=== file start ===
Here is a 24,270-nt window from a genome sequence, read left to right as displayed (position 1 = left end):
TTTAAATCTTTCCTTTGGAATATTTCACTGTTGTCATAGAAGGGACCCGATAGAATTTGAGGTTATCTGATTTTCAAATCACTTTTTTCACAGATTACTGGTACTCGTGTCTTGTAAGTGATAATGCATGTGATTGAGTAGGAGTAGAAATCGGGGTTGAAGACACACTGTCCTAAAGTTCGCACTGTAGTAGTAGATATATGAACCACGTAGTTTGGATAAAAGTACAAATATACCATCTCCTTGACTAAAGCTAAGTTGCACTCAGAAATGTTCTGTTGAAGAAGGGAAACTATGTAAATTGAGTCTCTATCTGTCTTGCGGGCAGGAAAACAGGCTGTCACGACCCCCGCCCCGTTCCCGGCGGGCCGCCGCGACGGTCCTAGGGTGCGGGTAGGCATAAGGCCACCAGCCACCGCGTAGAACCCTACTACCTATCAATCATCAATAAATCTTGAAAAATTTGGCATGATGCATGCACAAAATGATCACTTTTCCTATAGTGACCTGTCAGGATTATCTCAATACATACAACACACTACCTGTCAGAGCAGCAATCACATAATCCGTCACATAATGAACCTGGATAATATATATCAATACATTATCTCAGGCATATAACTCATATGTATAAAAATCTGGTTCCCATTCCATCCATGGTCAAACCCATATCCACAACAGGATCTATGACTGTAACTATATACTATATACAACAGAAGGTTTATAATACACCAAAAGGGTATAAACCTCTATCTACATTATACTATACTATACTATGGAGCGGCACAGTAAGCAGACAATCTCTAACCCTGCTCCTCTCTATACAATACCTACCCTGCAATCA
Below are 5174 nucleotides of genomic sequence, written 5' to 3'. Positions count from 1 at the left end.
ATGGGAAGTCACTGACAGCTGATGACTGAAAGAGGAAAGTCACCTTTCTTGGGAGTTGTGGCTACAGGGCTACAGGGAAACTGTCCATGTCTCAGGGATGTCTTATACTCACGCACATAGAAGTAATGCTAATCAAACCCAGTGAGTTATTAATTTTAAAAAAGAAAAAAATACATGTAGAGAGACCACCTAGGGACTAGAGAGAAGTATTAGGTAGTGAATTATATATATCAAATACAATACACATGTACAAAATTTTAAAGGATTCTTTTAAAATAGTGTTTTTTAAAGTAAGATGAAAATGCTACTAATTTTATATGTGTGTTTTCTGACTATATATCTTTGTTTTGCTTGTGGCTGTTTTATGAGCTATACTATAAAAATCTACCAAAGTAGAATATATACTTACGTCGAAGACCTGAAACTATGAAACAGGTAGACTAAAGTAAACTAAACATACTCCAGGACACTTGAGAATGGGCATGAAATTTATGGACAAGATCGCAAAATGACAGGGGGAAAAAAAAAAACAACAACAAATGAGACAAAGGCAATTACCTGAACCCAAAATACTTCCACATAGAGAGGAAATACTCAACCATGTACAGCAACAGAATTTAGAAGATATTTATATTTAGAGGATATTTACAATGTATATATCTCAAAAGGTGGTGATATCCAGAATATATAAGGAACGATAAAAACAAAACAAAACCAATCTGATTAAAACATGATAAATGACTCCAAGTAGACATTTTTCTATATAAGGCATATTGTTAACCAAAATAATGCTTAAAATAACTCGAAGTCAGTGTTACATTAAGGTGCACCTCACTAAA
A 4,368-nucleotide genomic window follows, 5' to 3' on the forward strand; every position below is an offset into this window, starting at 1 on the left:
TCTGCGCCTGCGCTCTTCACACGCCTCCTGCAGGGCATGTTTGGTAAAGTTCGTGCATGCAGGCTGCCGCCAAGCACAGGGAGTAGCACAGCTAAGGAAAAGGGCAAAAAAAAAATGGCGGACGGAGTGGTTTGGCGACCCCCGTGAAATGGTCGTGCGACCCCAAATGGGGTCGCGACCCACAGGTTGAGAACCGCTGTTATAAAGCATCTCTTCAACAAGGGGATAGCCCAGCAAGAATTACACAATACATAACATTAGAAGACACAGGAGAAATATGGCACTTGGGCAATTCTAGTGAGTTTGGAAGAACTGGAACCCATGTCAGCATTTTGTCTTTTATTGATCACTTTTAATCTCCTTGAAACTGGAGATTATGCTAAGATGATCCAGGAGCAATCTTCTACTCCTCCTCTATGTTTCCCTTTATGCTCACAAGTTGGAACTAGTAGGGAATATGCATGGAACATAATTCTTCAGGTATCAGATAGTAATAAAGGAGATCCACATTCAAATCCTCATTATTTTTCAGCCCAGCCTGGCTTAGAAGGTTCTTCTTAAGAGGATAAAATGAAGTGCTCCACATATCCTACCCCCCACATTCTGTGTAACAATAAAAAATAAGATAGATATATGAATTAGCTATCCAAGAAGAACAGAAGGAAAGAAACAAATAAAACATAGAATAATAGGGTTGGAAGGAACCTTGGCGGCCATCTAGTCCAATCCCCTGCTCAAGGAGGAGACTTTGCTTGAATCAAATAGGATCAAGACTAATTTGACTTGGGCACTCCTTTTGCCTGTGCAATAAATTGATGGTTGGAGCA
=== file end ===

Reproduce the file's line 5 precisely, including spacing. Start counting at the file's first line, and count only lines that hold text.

A 4,368-nucleotide genomic window follows, 5' to 3' on the forward strand; every position below is an offset into this window, starting at 1 on the left: